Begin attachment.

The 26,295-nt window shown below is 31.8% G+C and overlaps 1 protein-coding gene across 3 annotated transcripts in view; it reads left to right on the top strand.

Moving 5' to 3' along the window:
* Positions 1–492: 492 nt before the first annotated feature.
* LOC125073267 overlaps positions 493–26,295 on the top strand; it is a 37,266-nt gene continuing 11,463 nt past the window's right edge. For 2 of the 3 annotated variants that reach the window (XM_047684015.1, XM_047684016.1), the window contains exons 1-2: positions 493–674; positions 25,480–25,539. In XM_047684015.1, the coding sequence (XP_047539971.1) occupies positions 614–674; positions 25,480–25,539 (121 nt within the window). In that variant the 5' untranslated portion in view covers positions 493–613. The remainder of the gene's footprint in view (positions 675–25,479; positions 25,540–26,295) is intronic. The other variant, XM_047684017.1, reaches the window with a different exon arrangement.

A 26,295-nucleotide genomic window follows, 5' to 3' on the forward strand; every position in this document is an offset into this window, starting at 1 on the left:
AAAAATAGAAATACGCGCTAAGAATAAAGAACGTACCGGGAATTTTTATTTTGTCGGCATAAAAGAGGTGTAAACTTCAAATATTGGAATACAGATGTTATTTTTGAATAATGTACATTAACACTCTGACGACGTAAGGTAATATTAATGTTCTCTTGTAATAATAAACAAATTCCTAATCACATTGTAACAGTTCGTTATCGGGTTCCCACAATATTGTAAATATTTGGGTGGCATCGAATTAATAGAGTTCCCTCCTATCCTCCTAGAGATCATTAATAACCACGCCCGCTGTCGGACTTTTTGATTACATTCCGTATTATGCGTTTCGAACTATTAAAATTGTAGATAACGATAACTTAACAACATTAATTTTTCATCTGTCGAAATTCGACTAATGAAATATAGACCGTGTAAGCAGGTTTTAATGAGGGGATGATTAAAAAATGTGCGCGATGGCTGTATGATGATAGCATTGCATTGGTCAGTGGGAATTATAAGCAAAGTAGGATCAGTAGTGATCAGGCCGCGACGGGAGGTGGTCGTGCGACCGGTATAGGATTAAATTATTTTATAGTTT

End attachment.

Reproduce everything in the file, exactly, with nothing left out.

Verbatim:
The 26,295-nt window shown below is 31.8% G+C and overlaps 1 protein-coding gene across 3 annotated transcripts in view; it reads left to right on the top strand.

Moving 5' to 3' along the window:
* Positions 1–492: 492 nt before the first annotated feature.
* LOC125073267 overlaps positions 493–26,295 on the top strand; it is a 37,266-nt gene continuing 11,463 nt past the window's right edge. For 2 of the 3 annotated variants that reach the window (XM_047684015.1, XM_047684016.1), the window contains exons 1-2: positions 493–674; positions 25,480–25,539. In XM_047684015.1, the coding sequence (XP_047539971.1) occupies positions 614–674; positions 25,480–25,539 (121 nt within the window). In that variant the 5' untranslated portion in view covers positions 493–613. The remainder of the gene's footprint in view (positions 675–25,479; positions 25,540–26,295) is intronic. The other variant, XM_047684017.1, reaches the window with a different exon arrangement.

A 26,295-nucleotide genomic window follows, 5' to 3' on the forward strand; every position in this document is an offset into this window, starting at 1 on the left:
AAAAATAGAAATACGCGCTAAGAATAAAGAACGTACCGGGAATTTTTATTTTGTCGGCATAAAAGAGGTGTAAACTTCAAATATTGGAATACAGATGTTATTTTTGAATAATGTACATTAACACTCTGACGACGTAAGGTAATATTAATGTTCTCTTGTAATAATAAACAAATTCCTAATCACATTGTAACAGTTCGTTATCGGGTTCCCACAATATTGTAAATATTTGGGTGGCATCGAATTAATAGAGTTCCCTCCTATCCTCCTAGAGATCATTAATAACCACGCCCGCTGTCGGACTTTTTGATTACATTCCGTATTATGCGTTTCGAACTATTAAAATTGTAGATAACGATAACTTAACAACATTAATTTTTCATCTGTCGAAATTCGACTAATGAAATATAGACCGTGTAAGCAGGTTTTAATGAGGGGATGATTAAAAAATGTGCGCGATGGCTGTATGATGATAGCATTGCATTGGTCAGTGGGAATTATAAGCAAAGTAGGATCAGTAGTGATCAGGCCGCGACGGGAGGTGGTCGTGCGACCGGTATAGGATTAAATTATTTTATAGTTT